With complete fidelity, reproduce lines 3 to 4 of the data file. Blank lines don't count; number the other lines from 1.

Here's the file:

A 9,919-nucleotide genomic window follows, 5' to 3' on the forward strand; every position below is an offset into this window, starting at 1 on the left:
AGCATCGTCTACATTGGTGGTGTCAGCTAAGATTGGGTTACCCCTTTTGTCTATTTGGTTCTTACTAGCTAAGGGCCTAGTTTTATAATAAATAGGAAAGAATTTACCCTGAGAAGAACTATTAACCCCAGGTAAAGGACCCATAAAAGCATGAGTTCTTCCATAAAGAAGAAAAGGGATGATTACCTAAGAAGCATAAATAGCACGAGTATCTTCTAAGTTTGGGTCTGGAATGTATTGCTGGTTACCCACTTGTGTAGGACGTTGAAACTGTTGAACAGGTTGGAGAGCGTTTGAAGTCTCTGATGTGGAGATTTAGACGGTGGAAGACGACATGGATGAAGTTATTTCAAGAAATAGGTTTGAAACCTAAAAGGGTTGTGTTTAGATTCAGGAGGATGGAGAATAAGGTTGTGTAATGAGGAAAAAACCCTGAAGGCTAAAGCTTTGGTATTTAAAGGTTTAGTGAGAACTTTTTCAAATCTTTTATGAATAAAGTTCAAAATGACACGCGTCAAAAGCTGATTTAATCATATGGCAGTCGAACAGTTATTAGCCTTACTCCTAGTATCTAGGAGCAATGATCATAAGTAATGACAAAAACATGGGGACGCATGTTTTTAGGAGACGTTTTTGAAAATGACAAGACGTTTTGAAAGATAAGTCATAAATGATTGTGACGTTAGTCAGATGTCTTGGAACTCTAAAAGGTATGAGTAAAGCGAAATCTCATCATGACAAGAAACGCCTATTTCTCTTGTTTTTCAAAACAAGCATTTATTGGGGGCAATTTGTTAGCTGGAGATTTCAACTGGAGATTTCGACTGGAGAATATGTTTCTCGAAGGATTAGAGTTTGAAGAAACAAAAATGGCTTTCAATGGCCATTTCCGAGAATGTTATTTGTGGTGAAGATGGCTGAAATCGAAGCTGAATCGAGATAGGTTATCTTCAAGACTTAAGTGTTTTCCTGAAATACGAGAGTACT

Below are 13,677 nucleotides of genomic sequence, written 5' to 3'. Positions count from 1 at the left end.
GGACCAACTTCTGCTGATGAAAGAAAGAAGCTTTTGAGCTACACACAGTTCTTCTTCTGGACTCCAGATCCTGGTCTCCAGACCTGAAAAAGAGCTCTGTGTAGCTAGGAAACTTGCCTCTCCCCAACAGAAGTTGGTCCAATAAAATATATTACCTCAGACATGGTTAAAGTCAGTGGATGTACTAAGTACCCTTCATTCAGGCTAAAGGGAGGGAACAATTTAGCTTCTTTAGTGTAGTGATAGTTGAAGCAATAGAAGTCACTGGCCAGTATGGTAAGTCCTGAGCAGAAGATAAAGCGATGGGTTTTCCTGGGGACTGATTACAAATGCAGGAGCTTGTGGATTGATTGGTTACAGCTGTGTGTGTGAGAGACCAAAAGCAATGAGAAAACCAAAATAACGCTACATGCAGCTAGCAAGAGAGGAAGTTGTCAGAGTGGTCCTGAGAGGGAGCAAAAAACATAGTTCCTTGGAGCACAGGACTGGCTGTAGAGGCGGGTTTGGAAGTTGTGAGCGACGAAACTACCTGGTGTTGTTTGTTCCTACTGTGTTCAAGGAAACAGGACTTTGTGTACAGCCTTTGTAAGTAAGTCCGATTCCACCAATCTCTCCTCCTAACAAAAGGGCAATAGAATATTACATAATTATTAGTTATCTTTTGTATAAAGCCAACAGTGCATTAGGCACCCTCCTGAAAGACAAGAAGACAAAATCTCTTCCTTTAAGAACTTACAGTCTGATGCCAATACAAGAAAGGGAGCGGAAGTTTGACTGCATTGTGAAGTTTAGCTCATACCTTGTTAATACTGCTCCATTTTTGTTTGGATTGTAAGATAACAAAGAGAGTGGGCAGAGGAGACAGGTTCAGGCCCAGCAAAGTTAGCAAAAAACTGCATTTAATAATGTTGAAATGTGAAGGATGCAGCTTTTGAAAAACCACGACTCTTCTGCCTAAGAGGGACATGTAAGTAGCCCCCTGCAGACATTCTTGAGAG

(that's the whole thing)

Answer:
Below are 13,677 nucleotides of genomic sequence, written 5' to 3'. Positions count from 1 at the left end.
GGACCAACTTCTGCTGATGAAAGAAAGAAGCTTTTGAGCTACACACAGTTCTTCTTCTGGACTCCAGATCCTGGTCTCCAGACCTGAAAAAGAGCTCTGTGTAGCTAGGAAACTTGCCTCTCCCCAACAGAAGTTGGTCCAATAAAATATATTACCTCAGACATGGTTAAAGTCAGTGGATGTACTAAGTACCCTTCATTCAGGCTAAAGGGAGGGAACAATTTAGCTTCTTTAGTGTAGTGATAGTTGAAGCAATAGAAGTCACTGGCCAGTATGGTAAGTCCTGAGCAGAAGATAAAGCGATGGGTTTTCCTGGGGACTGATTACAAATGCAGGAGCTTGTGGATTGATTGGTTACAGCTGTGTGTGTGAGAGACCAAAAGCAATGAGAAAACCAAAATAACGCTACATGCAGCTAGCAAGAGAGGAAGTTGTCAGAGTGGTCCTGAGAGGGAGCAAAAAACATAGTTCCTTGGAGCACAGGACTGGCTGTAGAGGCGGGTTTGGAAGTTGTGAGCGACGAAACTACCTGGTGTTGTTTGTTCCTACTGTGTTCAAGGAAACAGGACTTTGTGTACAGCCTTTGTAAGTAAGTCCGATTCCACCAATCTCTCCTCCTAACAAAAGGGCAATAGAATATTACATAATTATTAGTTATCTTTTGTATAAAGCCAACAGTGCATTAGGCACCCTCCTGAAAGACAAGAAGACAAAATCTCTTCCTTTAAGAACTTACAGTCTGATGCCAATACAAGAAAGGGAGCGGAAGTTTGACTGCATTGTGAAGTTTAGCTCATACCTTGTTAATACTGCTCCATTTTTGTTTGGATTGTAAGATAACAAAGAGAGTGGGCAGAGGAGACAGGTTCAGGCCCAGCAAAGTTAGCAAAAAACTGCATTTAATAATGTTGAAATGTGAAGGATGCAGCTTTTGAAAAACCACGACTCTTCTGCCTAAGAGGGACATGTAAGTAGCCCCCTGCAGACATTCTTGAGAG